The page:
keywoodblog

The Gospel and “Single Awareness Day”

with 3 comments

I’m not single.  But many of my closest friends are.  Moreover, many of them are single without any prospect of finding “that special someone” in the near future.  For many couples, Valentine’s Day is a greatly anticipated day of romance, dates, candy, and, most of all, being with the one you love.  I haven’t been married for long, and I’ve only had one other Valentine’s Day spent as a couple (last year with my fiancé, now wife), so I know that for me, and many singles, Valentine’s Day is a catalyst for discontentment, frustration, betrayal, fear, bitterness, anger, and loneliness.  This could be because:

  • He or she considers themselves completely undesirable or defeated.
  • Someone in the past has betrayed or left them.
  • They have seen the fragility of human relationships in parents or family members who have been divorced.
  • They have been abused by men (or women), either emotionally, mentally, or even physically.
  • A spouse, fiancé, significant other, or “prospect,” has died.
  • They are afraid of dying alone.

Many more factors are involved in this spectrum of thoughts and feelings, brought on by “couple-focused” holidays like Valentine’s.  Singles suppress this in many ways–such as in sarcastic tweets or Facebook statuses about “Single Awareness Day,” or jokes about someone who hurt them, or sarcasm about the corporate nature of the holiday, or making fun of the “ridiculous” romantic desires of the opposite sex.

Specifically, in the Christian community, I believe that much of this angst among single adults is catalyzed by a hermeneutic, a position largely held by many in the Christian church (whether explicitly or implicitly), and supported by comfortably-married pastors and leaders, that marriage is “the norm” for Christians, and if one is not married, they are either weird, abnormal, or at the worst, disobedient to God and out of his will for their lives.  Before I came to seminary, right after I told people where I was going to seminary and what I was going to study, their eyes would light up and they would say to me, “Oh, I bet there’s some lucky girl up there for you just waiting to get married!”  “You better get ready for the ice cream socials!”  “I bet you’ll find you a wife!”  Maybe this hasn’t happened to you, so I’ll try from a different angle.  Maybe you are so tired of the fact that you CANNOT have a conversation with a married person without them asking you about who “you have your eye on” or who they can “fix you up with.”  You know…that awkward feeling when you realize that a married couple invited you to dinner, not because they wanted to get to know you, but because they wanted to hook you up with somebody.  Sadly, most Christians do not realize the damage that they are often doing to singles with their words and schemes.  Essentially, marrieds are saying, “It would be much more exciting to talk to a single person if they were married or on the road to getting there.”  This fails both exegetically and pastorally.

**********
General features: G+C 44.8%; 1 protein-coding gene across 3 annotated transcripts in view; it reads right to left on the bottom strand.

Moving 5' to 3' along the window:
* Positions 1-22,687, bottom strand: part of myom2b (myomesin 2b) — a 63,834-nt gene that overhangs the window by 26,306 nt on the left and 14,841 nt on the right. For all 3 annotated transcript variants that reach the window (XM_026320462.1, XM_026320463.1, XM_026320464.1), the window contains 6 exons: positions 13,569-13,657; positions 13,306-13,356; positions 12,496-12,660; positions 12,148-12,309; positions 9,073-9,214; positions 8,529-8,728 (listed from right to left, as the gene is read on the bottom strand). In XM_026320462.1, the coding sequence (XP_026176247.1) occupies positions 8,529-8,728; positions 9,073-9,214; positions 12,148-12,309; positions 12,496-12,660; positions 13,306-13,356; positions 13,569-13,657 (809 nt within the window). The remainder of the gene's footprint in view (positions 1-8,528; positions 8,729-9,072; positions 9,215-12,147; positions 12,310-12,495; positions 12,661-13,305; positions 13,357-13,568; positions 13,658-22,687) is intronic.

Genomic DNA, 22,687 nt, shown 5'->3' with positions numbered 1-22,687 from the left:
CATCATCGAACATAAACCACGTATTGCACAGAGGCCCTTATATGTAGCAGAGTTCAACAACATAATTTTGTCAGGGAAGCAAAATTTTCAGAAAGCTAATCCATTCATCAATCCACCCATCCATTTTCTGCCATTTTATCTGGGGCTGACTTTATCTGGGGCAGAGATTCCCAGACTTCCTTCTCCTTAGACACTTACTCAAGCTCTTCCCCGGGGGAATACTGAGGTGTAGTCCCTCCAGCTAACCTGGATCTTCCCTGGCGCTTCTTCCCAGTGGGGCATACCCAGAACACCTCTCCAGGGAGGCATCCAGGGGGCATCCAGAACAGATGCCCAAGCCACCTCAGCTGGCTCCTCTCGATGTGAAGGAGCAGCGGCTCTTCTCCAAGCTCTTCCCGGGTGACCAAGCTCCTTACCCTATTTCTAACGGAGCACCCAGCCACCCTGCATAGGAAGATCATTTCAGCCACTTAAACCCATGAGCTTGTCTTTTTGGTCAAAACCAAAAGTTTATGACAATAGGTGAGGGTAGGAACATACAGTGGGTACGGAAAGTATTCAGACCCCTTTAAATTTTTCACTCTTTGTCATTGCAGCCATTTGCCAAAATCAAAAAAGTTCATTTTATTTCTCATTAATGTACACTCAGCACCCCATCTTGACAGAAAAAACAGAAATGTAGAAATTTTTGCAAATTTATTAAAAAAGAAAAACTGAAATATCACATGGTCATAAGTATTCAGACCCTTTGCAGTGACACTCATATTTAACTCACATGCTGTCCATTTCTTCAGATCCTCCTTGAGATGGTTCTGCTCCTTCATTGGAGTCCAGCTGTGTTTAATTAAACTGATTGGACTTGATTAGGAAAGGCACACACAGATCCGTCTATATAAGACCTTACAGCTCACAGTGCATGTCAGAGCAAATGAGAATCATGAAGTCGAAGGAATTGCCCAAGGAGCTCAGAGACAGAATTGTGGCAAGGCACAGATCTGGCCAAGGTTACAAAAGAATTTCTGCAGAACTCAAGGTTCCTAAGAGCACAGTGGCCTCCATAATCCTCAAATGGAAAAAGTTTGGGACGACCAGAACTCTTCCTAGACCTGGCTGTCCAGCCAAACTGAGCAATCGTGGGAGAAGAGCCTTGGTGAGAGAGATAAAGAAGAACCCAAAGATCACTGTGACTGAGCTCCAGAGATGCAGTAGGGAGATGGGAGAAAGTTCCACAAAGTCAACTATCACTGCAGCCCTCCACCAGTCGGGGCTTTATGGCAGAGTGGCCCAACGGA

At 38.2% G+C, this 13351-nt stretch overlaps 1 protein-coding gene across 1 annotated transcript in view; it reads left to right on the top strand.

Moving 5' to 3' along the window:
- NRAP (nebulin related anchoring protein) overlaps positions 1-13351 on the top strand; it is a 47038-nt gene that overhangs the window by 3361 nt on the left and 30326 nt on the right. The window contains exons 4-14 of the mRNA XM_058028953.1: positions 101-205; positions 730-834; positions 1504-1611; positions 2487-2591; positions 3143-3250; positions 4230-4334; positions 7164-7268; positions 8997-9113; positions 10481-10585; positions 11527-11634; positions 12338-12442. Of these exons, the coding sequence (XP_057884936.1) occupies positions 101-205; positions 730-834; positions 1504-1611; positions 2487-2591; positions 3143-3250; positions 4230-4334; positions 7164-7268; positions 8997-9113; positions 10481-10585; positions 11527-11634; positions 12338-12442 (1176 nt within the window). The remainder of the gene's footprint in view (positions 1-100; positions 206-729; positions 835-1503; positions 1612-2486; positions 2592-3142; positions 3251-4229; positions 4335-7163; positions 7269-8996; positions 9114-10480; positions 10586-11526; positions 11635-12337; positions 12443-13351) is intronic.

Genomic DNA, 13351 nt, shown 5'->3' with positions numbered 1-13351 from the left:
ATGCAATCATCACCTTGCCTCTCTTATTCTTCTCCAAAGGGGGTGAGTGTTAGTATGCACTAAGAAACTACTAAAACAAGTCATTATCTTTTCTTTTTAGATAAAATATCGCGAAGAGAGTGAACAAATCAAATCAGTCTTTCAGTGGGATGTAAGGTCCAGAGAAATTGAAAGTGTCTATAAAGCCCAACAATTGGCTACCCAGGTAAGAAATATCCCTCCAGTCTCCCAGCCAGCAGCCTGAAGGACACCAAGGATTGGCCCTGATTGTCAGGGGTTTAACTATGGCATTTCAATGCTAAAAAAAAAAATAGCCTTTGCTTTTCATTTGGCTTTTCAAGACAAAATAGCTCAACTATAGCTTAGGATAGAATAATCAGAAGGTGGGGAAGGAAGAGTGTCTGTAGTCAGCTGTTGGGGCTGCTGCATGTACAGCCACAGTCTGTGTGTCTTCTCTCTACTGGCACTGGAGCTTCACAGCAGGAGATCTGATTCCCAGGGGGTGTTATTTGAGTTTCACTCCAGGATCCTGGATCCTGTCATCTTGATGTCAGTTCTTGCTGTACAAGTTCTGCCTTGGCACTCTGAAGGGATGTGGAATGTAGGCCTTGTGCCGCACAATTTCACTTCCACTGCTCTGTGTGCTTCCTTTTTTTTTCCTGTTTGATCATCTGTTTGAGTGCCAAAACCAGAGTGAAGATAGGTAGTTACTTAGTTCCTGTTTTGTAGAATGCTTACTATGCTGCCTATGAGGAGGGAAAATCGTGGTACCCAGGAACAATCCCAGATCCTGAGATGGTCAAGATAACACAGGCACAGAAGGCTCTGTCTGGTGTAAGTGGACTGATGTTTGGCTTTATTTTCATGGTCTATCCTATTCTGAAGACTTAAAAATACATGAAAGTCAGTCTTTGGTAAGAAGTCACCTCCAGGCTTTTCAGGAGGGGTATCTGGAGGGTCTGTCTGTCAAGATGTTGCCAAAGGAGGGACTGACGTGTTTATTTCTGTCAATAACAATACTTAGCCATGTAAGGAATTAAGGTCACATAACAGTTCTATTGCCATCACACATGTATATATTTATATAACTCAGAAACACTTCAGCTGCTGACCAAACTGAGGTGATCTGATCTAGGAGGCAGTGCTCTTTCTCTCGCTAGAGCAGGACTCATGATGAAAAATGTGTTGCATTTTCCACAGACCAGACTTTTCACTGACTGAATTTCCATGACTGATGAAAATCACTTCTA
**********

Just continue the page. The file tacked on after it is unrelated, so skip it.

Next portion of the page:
I write this for two reasons:  1. To apologize to single-Christians who are treated like second-class citizens. 2.  To offer encouragement to singles.  Here is an excerpt by Dick Purnell from a chapter titled “Single Adults in Your Ministry: Why They Stay and Why They Stray” in the book Pastoral Leadership for Manhood and Womanhood: